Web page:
Weeks ago, I spoke of how much I enjoy storytelling and my love for being a dungeon master. I do really love creating and playing in fantasy worlds and taking […]
Weeks ago, I spoke of how much I enjoy storytelling and my love for being a dungeon master. I do really love creating and playing in fantasy worlds and taking players through perils and adventures.
But even though I consider myself a storyteller first, writer second, the art of storytelling, specifically being a Dungeon Master—or any kind of RPG narrator, again just using one of the most popular titles—has had a profound impact on my writing, as I’ve learned many things in taking people through the theatre of the mind.
“No plan survives first contact with the enemy,” is a famous saying, meaning that for all the careful planning in the world, the moment ideas meet reality, something will happen that forces you to act and make decisions on the spot.
You must adapt when things go awry or just not according to plan and in role-playing games, being a dungeon master is all about the adaptation. You can plan everything down to the smallest encounter, but your players will often find a hidden third door that throws all your plans into disarray.
What will you do then? Will you tell your players “oh sorry, didn’t plan for that?” Nope, you make it up on the spot, improvise, just as you would in any other scenario. Adaptability is the Dungeons Master’s greatest tool but also their biggest responsibility. If a dungeon master is incapable of adapting, they will quickly lose their players’ interests, who will see that their storyteller can only follow a script.
Learning to adapt a story (or improvise in general) to new ideas and circumstances is of paramount importance for a writer as well. You may have planned your story and even written an outline, but ideas will always bounce inside your head, and what you thought was a good idea yesterday will probably fall to second place to the brilliant idea you had today, on the spot.
Will you stay with the idea you already wrote an outline for or will you give yourself the chance of a better story with that stroke of genius you had but a minute ago? If you choose the latter, you’ll need to adapt your story to figure the new elements in without breaking anything, and if it changes too much, well, you’ll need that Dungeon Master adaptation practice!
But let’s say you don’t have that new idea and write the entire novel in one go. It’s tight, it works, it’s solid as far as you know, but then you send it to your proofreaders and editors and they tear it apart, showing you all the holes in the plot, the characterisation and pacing issues. You’re going to have to do a few rewrites to fix what’s wrong and that’s all adaptation.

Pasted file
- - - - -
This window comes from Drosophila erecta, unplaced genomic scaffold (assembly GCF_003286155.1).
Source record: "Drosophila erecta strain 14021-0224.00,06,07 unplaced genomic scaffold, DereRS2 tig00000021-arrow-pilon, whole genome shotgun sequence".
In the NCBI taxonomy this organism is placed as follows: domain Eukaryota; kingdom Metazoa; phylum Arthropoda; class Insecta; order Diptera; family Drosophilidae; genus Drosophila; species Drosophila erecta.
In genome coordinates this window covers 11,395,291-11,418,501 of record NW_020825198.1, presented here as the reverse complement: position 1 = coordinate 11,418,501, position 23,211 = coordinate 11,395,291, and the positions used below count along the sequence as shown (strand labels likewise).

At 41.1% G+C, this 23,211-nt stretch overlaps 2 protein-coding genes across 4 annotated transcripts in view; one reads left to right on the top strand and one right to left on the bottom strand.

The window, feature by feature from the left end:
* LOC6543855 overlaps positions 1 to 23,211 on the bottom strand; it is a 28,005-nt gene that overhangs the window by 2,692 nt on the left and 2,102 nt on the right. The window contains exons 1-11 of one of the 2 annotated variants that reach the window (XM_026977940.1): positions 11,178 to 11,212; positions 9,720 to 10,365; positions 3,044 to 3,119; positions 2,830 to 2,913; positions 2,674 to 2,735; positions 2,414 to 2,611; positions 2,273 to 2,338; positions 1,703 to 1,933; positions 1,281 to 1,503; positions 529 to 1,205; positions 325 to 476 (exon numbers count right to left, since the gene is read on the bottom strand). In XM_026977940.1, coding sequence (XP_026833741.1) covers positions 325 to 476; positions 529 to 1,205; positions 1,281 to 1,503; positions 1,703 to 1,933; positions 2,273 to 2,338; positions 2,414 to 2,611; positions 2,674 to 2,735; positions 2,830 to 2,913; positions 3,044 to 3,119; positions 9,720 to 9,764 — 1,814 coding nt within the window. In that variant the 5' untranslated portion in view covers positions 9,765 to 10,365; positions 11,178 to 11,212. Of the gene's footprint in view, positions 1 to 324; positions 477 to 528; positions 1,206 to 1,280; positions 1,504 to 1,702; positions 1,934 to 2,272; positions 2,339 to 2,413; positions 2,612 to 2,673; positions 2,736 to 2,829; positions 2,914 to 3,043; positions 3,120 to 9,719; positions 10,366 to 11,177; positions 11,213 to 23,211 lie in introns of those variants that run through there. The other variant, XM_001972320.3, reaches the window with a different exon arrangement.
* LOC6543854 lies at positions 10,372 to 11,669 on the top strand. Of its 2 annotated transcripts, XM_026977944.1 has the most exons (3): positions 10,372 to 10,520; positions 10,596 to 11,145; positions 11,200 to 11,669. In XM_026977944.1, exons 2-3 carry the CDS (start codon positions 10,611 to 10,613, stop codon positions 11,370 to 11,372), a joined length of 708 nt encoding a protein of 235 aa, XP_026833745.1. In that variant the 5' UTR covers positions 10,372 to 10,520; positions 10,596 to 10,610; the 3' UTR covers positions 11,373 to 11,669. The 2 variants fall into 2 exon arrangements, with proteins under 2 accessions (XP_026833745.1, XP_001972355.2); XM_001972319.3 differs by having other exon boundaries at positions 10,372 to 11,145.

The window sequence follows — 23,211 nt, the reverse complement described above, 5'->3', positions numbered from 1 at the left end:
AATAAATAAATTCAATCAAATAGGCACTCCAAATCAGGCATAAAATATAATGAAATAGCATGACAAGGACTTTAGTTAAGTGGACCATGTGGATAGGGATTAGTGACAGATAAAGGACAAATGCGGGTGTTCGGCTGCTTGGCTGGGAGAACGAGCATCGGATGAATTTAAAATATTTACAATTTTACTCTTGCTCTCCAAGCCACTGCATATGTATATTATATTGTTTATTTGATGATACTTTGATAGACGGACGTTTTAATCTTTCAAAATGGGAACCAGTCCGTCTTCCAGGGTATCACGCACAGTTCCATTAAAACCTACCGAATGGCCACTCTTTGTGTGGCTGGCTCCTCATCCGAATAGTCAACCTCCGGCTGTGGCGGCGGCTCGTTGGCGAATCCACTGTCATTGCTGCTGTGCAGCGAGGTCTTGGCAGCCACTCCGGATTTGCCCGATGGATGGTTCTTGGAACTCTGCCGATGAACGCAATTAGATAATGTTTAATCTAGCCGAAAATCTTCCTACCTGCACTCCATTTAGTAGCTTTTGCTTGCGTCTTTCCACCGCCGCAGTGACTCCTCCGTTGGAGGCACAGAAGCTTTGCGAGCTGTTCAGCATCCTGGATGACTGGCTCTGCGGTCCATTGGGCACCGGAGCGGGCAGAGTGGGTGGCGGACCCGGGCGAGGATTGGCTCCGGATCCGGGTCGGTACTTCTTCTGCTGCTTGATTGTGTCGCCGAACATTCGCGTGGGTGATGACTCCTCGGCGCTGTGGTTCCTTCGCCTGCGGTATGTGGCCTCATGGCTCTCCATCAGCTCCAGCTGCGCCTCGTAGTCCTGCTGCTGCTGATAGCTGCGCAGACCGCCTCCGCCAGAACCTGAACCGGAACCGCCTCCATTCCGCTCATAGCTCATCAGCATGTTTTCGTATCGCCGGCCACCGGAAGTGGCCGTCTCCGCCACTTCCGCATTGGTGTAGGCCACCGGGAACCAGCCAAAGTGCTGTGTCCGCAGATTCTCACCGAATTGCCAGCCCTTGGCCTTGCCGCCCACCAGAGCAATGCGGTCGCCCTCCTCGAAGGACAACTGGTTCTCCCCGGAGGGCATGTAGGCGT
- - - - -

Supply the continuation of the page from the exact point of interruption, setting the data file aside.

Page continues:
For every single edit you make to your work, for every single little draft, you must be open to change, to take what doesn’t work, throw it out the window and bring in the new good stuff. In many ways, you’ll be doing the same thing as you would with players, taking a trip down the rabbit hole of that hidden third door.
Oh so many Characters
I’ve already mentioned the great Massimo and his shop of magical wares, but that is only one of hundreds of characters I will play during a campaign. Major villains and allies, friends and enemies, shopkeepers, innkeepers, merchants, mercenaries, shadowrunners, dragons and princesses, they’re all examples of the many characters I will create, and each must have their own voice.
By voice I mean not just the voice I’ll use when acting their parts—with frankly offensive accents, but that’s the only kind I can sadly do—but every detail of their personality, their quirks, wants and desires. Quirky, bookish, lecherous, funny, kind, miserable and many more I’ll use to describe these characters and act out in ways that resonate with these traits.
As a Dungeon Master it’s my responsibility to bring all characters to life, and my challenge is to make them all unique. They must all have different body builds and physical, mental and emotional traits. Beyond that are character histories, backstories that colour those personalities and behaviours, and most importantly, how those feed the world’s overall story and the campaign.
Creating one NPC, one the players will have constant interaction with is not difficult, but as campaigns advance and the characters explore more of the setting of the adventure, the number of of NPCs to keep track of increases, to the point where if the characters are in a scene with multiple NPCs, you’ll have to play them all and keep those character traits consistent.
And that’s where being a Dungeon Master will help the most in your writing, the characters and their creation and management. Without characters there is no story, only a description. Characters are the life of a story, they’re the ones that experience the events of the story, they’re the ones in the thick of it, and the people around them help them through, impede their path but inevitably all help them grow.
But to keep things believable and engaging, they must all be unique individuals, they must all feel like people you could meet down the street, even the most bombastic, over the top or outlandish of them all. And as the stories grow, the number of chapters or even novels increase, those characters must remain consistent to their traits but also to their own personal growth.
Characters in a novel are as alive as the characters you play as a Dungeon Master or those your players roleplay as. They grow, they experience things, their wisdom, skill and knowledge increases and perhaps trauma they experience cause changes to happen in them, but they must always be alive, they must always feel like living human beings—or whatever kind of creature they are.
Being a Dungeon Master gives you ample practice not only in characterisation but in coming up with them on the spot, on knowing the traits of your existing characters at all times so that new ones aren’t carbon copies.